Clear communication is a critical component of any kind of relationship — whether platonic, romantic or familial — but doing it effectively takes some effort.
The most common mistake is to convey emotion instead of the intended message, says Coraline Robinson, program director at Balance Treatment Center, which provides mental health and addiction rehabilitation services in San Luis Obispo and Calabasas.
Robinson says that, in the midst of a disagreement or argument, it’s easy for communication to misfire. “It’s emotions flying at each other, and the message isn’t getting delivered or received,” she says.
Here are a few keys to effective communication that Robinson recommends:
1. Use “I” statements
When you’re overcome with anger, sadness or some other strong emotion, it’s easy to shut the speaker out and become defensive. Choosing words carefully can avoid raising that wall.
“If you begin the sentence with ‘you,’ right away the other person thinks they’re going to get blamed for something,” Robinson says. “But if you start out with ‘I,’ you have a better starting point.
“With an ‘I’ statement, you are owning your feelings and overtly identifying a need and making a request of the other person rather than accusing them. If, in return, they still can’t hear you, you may have to accept that they may not be the person you can go to. Everyone has a different capacity, and you can’t expect everyone to be able to hear you.”
2. Practice active listening
Actively listening means taking turns. It’s impossible to communicate when speakers are talking over one another in the heat of an argument.
“To communicate, there has to be one person talking and one person listening,” Robinson says. “You can’t have two people trying to get a need met simultaneously.”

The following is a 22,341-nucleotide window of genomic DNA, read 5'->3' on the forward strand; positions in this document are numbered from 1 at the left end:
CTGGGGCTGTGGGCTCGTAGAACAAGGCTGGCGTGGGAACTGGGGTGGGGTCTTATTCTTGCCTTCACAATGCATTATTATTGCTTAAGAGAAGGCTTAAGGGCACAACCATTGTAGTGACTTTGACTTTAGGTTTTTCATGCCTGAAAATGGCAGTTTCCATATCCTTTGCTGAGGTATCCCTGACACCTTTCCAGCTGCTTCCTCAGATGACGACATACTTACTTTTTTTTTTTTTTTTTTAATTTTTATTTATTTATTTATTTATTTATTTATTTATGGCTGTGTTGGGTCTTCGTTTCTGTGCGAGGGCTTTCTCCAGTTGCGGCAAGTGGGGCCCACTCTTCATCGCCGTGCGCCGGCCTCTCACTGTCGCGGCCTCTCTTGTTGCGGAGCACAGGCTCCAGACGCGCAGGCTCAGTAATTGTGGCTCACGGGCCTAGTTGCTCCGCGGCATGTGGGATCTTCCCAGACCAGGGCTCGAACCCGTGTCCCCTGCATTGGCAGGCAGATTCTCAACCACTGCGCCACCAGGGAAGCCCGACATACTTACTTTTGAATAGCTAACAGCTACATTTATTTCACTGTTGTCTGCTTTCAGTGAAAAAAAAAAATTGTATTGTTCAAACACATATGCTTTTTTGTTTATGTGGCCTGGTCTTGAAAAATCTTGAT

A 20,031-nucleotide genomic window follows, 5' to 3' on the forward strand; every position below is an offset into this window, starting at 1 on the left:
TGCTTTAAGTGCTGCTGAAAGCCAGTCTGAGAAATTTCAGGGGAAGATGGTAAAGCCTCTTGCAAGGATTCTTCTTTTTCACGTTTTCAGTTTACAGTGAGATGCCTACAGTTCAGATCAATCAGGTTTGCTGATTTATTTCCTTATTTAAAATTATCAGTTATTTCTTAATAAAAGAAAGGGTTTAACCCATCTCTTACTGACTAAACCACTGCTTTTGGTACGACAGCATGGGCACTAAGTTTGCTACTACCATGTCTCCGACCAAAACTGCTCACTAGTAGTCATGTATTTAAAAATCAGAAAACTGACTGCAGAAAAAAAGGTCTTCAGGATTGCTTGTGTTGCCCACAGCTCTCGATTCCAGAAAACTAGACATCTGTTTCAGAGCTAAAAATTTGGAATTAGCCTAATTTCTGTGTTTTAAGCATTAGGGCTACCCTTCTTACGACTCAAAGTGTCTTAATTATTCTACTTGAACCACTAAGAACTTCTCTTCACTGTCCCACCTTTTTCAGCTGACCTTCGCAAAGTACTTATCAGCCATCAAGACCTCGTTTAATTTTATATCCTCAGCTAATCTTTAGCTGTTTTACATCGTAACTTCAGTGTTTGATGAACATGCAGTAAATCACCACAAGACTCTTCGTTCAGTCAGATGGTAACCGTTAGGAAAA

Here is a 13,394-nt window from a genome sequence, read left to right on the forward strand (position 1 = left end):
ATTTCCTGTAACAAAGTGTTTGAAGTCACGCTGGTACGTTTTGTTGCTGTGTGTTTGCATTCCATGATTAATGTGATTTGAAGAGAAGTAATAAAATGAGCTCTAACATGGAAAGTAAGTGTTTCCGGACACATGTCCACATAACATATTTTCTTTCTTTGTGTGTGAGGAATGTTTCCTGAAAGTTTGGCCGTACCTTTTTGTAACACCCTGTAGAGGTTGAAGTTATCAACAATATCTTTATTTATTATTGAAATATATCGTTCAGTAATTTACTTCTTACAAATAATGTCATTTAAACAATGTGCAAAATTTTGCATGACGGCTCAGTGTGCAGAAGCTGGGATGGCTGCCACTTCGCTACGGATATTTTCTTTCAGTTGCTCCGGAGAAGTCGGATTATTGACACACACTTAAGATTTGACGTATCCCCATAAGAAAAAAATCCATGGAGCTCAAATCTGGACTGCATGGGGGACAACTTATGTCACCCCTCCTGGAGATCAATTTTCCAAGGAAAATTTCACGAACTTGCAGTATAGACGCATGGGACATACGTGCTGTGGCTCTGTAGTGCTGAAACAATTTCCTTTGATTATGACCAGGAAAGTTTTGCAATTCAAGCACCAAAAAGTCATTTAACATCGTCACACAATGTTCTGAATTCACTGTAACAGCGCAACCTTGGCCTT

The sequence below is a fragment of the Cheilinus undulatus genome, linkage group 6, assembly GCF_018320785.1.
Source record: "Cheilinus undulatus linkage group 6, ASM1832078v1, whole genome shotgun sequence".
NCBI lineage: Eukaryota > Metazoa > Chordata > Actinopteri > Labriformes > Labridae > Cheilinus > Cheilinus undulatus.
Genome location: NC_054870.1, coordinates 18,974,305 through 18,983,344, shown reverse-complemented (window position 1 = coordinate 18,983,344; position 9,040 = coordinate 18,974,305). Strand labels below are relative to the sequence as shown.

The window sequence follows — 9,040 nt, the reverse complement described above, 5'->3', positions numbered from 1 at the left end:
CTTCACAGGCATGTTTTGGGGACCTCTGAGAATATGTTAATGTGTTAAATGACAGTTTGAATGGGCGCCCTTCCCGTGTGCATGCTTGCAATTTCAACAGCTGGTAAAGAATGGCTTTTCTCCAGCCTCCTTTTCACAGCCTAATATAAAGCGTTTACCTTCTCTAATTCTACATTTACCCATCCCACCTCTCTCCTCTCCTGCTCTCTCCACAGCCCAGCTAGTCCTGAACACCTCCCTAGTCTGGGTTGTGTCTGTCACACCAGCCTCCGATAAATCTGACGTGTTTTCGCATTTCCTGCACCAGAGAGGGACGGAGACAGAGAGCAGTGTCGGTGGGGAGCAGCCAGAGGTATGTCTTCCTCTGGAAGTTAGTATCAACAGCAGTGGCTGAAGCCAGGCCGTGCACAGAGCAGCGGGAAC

3. Turn down your anger
Anger does more than hinder communication. It can also inhibit rational thought because of a host of triggered physiological changes, including impacts on breathing, heart rate and the central nervous system.
Be sure to flee and summon help if you fear physical harm.
There are techniques for turning down the heat. Often an agitated partner will mirror the demeanor of the person with whom they are engaged, so take a moment to calm yourself. Proceed after your breathing and heart rate have normalized, and speak slowly, Robinson says.
Don’t let fear of confrontation keep you from standing up for yourself, she adds.
4. Be assertive when making requests
“Many people tend toward passive aggressive or aggressive behavior,” Robinson says. “Work on obtaining the middle ground. We call that being assertive.”
That starts with accepting that you are worthy of making a request, and have a right to do so.
“Being assertive is the kindest thing you can do for both yourself and the other person,” Robinson says. “A lot of ineffective communication centers around making assumptions about people. The more covert you are, the more people have to guess at what’s going on, and they will likely guess wrong.”
If you’re shy or passive by nature, practice making requests by role playing with someone safe. When it’s time for the real thing, prepare for the conversation by creating a comfortable environment. For instance, some people get cold when they are anxious or nervous, and others get warm. You can wear a sweater or blanket if you’re cold-natured, or conversely resolve the issue near an air conditioning vent or window.
Don’t ever hesitate to express yourself because the need to communicate is universal, Robinson says.
“We have some basic needs as human beings, and those are to feel valued, to feel purposeful, and to feel respected,” she says. “If we can communicate effectively, then we can ask for what we need and understand what value we have to others.”
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